In summary, this invention comprises a process and an apparatus for making and spraying a pesticidal invert emulsion from a Newtonian-type aqueous phase and a Newtonian-type oil phase, at least one of said phases containing a solution pesticidal material at an effective concentration, and at least one of said phases containing in solution at an effective concentration emulsifier material that promotes the formation of a water-in-oil emulsion when said aqueous phase is intimately or finely dispersed in said oil phase.

In the process of this invention, (1) the Newtonian-type aqueous phase and the Newtonian-type oil phase are (a) introduced into a mechanical dispersing chamber, and (is) established and maintained at a hydrostatic pressure in said chamber sufficient to push from said chamber invert emulsion formed therein through a conduit to the outlet of a spray nozzle and out of said outlet as a spray, (2) the aqueous phase is mechanically dispersed in the oil phase in said chamber at least until said invert emulsion is formed, and (3) invert emulsion formed in the mechanical dispersing chamber is expelled therefrom through said conduit to said outlet and discharged to the atmosphere as a spray.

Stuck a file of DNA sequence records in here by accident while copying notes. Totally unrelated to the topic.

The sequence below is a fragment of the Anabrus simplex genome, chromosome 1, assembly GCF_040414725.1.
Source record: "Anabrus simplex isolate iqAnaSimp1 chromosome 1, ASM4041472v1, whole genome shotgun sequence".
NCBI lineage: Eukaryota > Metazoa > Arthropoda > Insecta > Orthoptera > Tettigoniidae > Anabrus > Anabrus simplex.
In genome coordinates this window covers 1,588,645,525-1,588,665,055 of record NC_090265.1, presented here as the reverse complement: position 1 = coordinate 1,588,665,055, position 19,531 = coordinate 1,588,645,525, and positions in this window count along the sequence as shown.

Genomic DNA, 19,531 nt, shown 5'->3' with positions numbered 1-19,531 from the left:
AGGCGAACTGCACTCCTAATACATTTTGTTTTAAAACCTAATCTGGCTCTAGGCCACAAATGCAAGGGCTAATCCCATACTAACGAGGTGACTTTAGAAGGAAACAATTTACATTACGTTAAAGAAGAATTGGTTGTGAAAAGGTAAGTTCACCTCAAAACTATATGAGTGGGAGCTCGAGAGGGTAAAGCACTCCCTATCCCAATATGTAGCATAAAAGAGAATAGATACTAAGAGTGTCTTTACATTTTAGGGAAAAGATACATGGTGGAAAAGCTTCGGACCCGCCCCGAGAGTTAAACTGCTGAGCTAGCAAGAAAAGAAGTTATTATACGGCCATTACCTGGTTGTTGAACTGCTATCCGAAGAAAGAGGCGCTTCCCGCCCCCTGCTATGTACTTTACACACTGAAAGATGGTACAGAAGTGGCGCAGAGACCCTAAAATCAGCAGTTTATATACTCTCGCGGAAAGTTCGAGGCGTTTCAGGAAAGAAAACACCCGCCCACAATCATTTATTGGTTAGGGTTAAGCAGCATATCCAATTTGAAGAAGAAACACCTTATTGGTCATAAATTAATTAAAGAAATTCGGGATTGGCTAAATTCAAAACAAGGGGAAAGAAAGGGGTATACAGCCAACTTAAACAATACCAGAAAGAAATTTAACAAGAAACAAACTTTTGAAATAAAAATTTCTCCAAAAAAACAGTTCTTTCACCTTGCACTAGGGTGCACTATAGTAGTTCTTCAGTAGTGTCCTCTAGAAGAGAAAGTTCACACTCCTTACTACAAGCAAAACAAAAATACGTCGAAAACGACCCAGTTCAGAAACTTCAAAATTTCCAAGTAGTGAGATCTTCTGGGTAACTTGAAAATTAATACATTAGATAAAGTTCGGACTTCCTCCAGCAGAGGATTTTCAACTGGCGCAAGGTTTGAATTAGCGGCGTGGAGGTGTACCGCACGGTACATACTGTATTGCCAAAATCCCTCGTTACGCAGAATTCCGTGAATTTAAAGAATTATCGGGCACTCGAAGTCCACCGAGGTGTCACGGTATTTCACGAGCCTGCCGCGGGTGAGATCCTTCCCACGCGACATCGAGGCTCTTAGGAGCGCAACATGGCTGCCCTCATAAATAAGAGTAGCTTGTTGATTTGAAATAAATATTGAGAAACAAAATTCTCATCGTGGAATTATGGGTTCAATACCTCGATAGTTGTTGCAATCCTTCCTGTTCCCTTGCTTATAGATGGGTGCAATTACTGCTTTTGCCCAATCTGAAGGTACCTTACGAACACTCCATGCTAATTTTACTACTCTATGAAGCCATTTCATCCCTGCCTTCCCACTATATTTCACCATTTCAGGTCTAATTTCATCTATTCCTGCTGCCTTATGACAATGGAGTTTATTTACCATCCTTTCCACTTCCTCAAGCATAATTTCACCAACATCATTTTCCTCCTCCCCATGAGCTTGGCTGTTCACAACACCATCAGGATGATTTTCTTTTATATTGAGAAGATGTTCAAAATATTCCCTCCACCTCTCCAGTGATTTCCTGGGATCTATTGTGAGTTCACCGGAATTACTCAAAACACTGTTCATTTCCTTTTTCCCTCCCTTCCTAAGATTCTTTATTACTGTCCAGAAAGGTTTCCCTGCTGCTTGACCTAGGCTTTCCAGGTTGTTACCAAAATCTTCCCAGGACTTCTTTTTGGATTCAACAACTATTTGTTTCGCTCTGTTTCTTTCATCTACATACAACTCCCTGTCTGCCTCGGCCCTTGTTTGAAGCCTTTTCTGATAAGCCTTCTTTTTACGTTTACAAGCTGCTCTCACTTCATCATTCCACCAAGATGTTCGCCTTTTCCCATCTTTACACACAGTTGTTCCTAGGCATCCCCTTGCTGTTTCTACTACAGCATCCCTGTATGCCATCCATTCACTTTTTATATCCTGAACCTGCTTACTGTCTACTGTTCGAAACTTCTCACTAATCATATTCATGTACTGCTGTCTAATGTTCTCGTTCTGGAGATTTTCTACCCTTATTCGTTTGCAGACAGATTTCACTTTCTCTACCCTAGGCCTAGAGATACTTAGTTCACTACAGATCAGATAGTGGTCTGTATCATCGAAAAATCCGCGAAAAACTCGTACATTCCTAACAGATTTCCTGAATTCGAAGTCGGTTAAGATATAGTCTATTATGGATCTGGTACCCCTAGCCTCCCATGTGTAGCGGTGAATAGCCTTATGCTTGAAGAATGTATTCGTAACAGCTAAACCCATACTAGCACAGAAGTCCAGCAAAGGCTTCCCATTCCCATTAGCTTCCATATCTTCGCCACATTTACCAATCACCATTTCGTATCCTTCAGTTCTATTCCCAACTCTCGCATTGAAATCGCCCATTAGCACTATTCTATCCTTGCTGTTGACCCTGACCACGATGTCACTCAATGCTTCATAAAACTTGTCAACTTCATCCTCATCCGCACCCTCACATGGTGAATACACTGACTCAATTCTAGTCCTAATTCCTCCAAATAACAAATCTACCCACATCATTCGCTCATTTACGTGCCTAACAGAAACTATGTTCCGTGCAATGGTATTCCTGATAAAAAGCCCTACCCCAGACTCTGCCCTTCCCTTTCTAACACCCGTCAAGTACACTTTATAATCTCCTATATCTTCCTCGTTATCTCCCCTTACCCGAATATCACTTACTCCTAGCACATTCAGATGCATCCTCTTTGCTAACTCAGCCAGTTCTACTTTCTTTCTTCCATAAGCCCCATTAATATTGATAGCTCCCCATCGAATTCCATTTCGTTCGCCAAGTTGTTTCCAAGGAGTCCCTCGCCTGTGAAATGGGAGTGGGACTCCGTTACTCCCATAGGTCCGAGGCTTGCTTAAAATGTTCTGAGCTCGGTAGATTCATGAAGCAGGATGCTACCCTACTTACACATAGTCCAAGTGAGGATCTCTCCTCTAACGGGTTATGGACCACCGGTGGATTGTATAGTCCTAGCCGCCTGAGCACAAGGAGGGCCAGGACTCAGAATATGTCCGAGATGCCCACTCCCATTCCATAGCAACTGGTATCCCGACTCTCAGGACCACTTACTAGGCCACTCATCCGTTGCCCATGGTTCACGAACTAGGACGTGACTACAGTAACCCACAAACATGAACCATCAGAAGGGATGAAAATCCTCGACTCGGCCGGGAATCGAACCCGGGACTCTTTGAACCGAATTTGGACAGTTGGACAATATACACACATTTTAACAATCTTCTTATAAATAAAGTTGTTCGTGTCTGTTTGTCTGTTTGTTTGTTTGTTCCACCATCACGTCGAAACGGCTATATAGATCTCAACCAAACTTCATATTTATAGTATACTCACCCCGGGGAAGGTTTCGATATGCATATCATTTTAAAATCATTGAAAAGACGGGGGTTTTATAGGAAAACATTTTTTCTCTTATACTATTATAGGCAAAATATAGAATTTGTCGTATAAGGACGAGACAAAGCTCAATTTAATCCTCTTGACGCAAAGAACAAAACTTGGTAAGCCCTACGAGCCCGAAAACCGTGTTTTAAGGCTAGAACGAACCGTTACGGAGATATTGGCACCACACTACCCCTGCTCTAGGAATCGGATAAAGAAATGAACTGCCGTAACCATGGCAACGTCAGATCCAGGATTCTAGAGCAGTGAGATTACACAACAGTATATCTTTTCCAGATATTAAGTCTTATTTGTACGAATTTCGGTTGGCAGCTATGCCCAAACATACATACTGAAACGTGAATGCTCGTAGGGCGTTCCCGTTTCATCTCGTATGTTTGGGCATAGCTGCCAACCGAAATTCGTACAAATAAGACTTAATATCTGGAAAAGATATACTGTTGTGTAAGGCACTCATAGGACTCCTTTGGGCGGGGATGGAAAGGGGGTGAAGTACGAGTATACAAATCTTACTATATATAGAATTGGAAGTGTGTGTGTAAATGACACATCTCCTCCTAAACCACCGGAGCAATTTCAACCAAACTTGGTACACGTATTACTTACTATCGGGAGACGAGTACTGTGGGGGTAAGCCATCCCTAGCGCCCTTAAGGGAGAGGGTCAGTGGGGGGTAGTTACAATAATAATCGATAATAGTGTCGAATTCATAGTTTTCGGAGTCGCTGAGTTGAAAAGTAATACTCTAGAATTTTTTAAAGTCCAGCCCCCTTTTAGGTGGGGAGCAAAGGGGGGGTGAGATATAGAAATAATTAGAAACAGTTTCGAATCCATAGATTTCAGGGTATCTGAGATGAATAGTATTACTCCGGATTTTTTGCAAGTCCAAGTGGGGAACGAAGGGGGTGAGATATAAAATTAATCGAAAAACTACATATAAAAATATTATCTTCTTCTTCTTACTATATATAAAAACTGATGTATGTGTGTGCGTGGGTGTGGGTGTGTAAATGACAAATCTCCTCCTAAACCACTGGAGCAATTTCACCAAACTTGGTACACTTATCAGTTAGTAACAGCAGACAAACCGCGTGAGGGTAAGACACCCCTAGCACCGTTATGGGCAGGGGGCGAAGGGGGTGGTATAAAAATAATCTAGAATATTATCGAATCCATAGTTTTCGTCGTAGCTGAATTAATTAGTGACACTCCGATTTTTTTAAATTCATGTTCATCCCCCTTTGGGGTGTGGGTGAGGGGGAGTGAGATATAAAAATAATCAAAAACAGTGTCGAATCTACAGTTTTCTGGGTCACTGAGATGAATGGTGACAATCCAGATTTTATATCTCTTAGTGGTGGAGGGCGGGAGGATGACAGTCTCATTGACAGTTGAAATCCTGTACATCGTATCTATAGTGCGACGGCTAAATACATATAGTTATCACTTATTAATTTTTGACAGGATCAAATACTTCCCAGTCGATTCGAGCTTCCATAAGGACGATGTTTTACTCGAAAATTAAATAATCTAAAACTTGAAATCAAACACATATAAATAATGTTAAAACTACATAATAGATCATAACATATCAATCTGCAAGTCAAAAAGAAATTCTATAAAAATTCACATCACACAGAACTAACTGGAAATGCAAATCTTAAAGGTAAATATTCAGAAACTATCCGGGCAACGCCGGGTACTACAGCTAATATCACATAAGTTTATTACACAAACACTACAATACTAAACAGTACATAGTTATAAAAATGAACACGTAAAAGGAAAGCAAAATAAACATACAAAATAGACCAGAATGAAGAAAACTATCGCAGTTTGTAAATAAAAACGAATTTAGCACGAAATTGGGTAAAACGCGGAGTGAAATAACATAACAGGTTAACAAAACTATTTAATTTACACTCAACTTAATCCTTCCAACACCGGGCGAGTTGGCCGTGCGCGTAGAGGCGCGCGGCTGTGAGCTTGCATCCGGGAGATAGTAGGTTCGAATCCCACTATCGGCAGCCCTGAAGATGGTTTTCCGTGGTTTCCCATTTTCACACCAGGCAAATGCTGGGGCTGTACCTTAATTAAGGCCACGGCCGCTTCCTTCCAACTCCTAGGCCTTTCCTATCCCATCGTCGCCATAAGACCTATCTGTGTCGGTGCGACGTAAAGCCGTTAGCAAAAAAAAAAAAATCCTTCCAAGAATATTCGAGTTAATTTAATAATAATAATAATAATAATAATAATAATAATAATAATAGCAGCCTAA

In one practice of the process, the aqueous phase and the oil phase are separately introduced into the mechanical dispersing chamber. However, in a preferred practice of the process of this invention the aqueous phase and oil phase are mingled just sufiiciently to fonn a Newtonian-type liquid mixture, and the liquid mixture is introduced into the mechanical dispersing chamber.